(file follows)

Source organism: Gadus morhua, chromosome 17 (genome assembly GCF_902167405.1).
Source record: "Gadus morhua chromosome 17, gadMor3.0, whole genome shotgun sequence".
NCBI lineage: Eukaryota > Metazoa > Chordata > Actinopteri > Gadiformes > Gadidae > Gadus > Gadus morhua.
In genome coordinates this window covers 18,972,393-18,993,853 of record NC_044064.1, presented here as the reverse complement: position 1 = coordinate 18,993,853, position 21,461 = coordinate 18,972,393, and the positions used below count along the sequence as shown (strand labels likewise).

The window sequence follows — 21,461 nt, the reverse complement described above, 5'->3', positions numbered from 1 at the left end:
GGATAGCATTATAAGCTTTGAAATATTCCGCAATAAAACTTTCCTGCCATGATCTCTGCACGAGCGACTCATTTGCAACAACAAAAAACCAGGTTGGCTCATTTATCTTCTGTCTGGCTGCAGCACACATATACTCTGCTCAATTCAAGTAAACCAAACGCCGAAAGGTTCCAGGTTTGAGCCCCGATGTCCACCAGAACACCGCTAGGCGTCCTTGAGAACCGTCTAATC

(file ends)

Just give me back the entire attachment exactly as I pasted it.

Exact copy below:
Source organism: Gadus morhua, chromosome 17 (genome assembly GCF_902167405.1).
Source record: "Gadus morhua chromosome 17, gadMor3.0, whole genome shotgun sequence".
NCBI lineage: Eukaryota > Metazoa > Chordata > Actinopteri > Gadiformes > Gadidae > Gadus > Gadus morhua.
In genome coordinates this window covers 18,972,393-18,993,853 of record NC_044064.1, presented here as the reverse complement: position 1 = coordinate 18,993,853, position 21,461 = coordinate 18,972,393, and the positions used below count along the sequence as shown (strand labels likewise).

The window sequence follows — 21,461 nt, the reverse complement described above, 5'->3', positions numbered from 1 at the left end:
GGATAGCATTATAAGCTTTGAAATATTCCGCAATAAAACTTTCCTGCCATGATCTCTGCACGAGCGACTCATTTGCAACAACAAAAAACCAGGTTGGCTCATTTATCTTCTGTCTGGCTGCAGCACACATATACTCTGCTCAATTCAAGTAAACCAAACGCCGAAAGGTTCCAGGTTTGAGCCCCGATGTCCACCAGAACACCGCTAGGCGTCCTTGAGAACCGTCTAATC